Our ongoing series of blogs about Agile methods offers an in-depth discussion of the method and its impact on an organization. In this blog, we focus on collaboration in agile teams.
Most people think of Scrum when they talk about collaboration within Agile. Scrum has definitely been a major contributing factor that has led to more effective collaboration. Note that we refer to it as just a contributing factor; Scrum has a strong emphasis on the pragmatic aspects, and less on human factors. In this blog, we aim to highlight the connection between both factors within Agile.
Agile is based on the idea of iterative and collaborative software development within a clearly established time frame. These iterations are called ’sprints’ in Scrum, the most popular Agile methodology. Many organizations apply the Scrum framework because it is relatively straightforward, and avoids overhead. At the core of a Scrum organization is a multi-functional and self-governing team. Every team member is involved with planning, exposing blockages, and the distribution of tasks. The Scrum methodology assumes that all the required knowledge is available within the team, which is reflected in the idea of multi-functional and self-governing teams. In this way, Agile methods are radically different from classical ‘waterfall’ methods with their linear, top-down approach based on division of labor and ‘big design up-front’.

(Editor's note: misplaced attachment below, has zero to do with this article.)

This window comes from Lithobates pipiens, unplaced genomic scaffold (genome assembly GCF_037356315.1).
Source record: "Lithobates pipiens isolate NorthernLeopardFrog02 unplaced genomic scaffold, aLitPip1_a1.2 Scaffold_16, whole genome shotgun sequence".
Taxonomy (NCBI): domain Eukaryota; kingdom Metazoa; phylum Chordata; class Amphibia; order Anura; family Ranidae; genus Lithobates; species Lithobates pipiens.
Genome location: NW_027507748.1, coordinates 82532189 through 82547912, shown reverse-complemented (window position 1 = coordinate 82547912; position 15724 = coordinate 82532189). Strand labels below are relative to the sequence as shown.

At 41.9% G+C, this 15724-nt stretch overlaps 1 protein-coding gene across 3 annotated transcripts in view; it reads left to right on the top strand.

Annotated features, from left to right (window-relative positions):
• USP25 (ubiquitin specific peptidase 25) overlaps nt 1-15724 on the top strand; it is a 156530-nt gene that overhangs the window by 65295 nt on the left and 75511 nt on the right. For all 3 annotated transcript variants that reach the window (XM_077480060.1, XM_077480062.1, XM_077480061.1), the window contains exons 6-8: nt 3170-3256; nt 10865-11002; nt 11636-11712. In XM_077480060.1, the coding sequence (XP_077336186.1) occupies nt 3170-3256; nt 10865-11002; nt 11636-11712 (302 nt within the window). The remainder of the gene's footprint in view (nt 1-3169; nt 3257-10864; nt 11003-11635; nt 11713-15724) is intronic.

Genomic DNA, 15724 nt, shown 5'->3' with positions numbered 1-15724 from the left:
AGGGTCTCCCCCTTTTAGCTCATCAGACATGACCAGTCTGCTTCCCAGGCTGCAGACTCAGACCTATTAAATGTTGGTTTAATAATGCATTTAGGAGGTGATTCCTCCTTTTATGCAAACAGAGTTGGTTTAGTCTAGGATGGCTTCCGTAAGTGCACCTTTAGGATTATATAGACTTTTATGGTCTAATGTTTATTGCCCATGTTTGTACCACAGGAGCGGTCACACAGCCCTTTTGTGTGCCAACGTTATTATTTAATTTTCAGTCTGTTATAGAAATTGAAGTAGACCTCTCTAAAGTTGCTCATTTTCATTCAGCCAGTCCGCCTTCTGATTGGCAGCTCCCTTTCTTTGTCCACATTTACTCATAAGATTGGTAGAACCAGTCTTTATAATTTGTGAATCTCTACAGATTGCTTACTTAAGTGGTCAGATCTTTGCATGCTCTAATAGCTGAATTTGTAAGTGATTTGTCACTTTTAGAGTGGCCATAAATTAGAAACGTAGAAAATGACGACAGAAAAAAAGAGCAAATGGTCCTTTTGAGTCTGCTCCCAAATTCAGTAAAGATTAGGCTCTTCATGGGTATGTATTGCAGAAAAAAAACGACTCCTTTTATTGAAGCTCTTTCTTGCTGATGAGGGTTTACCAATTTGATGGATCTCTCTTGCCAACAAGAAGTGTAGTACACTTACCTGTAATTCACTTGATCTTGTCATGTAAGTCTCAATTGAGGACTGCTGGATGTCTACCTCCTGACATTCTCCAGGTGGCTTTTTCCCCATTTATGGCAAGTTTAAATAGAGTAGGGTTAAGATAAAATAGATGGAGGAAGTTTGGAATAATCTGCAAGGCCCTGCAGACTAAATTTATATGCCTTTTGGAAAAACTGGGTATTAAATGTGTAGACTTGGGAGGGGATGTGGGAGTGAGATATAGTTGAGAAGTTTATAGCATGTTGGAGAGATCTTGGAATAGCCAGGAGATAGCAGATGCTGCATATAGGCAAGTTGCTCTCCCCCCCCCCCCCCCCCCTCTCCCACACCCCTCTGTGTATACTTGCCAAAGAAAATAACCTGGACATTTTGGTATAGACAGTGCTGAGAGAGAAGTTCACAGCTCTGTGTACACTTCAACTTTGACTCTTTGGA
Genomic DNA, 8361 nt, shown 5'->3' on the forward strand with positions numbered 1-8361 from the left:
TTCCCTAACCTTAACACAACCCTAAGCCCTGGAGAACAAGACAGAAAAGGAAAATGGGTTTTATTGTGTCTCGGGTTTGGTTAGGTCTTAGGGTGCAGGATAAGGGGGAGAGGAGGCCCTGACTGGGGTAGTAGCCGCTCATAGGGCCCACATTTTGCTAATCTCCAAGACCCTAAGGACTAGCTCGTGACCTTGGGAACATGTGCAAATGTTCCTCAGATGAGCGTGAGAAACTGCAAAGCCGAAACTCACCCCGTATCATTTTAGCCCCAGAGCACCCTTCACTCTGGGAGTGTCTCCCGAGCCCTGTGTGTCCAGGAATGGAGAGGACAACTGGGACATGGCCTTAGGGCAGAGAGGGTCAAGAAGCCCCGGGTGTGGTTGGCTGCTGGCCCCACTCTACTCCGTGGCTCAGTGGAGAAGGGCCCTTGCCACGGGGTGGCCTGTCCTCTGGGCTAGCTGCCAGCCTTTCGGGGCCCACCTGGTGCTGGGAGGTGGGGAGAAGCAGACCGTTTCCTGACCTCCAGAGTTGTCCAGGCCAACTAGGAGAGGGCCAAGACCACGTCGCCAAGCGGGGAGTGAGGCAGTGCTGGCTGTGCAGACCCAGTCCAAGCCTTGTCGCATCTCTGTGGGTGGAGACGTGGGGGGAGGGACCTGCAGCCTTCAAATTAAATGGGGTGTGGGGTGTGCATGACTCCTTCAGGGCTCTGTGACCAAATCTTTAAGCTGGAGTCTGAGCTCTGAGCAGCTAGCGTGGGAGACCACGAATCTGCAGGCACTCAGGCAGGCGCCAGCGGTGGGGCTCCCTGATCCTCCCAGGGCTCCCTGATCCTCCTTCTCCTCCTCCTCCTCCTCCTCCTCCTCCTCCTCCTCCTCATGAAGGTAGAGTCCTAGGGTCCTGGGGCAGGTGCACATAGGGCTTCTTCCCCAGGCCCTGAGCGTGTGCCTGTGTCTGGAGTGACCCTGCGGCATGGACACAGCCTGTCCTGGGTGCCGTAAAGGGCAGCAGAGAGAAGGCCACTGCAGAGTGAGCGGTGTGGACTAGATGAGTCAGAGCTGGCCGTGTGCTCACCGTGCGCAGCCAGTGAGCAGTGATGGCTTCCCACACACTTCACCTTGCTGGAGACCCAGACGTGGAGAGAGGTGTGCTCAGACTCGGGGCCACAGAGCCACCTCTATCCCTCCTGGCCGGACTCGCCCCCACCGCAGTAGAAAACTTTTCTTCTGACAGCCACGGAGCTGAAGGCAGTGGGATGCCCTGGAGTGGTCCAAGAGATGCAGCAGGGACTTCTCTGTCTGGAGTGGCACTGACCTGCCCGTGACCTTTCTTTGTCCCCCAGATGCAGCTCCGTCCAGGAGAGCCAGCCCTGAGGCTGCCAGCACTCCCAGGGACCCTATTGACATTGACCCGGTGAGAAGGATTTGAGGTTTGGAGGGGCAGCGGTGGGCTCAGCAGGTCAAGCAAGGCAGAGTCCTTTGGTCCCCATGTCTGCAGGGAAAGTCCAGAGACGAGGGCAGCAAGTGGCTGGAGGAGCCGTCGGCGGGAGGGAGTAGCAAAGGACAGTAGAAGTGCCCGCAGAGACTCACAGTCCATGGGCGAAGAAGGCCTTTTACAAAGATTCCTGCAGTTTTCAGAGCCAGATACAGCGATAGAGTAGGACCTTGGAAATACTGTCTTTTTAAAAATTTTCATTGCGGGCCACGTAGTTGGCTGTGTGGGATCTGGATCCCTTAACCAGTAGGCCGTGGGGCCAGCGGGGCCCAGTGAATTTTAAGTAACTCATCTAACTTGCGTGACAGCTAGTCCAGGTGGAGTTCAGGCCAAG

Agile software development happens in teams with a focus on value streams . This is rather different from classic project management approaches (which are a major source of IT failures, as we argued in another blog). Teams establish their own well-defined goals for each sprint, or sometimes even for the day. Goals are attainable and realistic, because the team members themselves divide the work in manageable parts, and provide their own estimates on how long these tasks will take. Thanks to the inherent flexibility, the pragmatic approach, and the focus on the tasks, the team members all work together towards a common goal. Within each Scrum team, there are a few well-defined roles: the product owner, the Scrum master and the team members.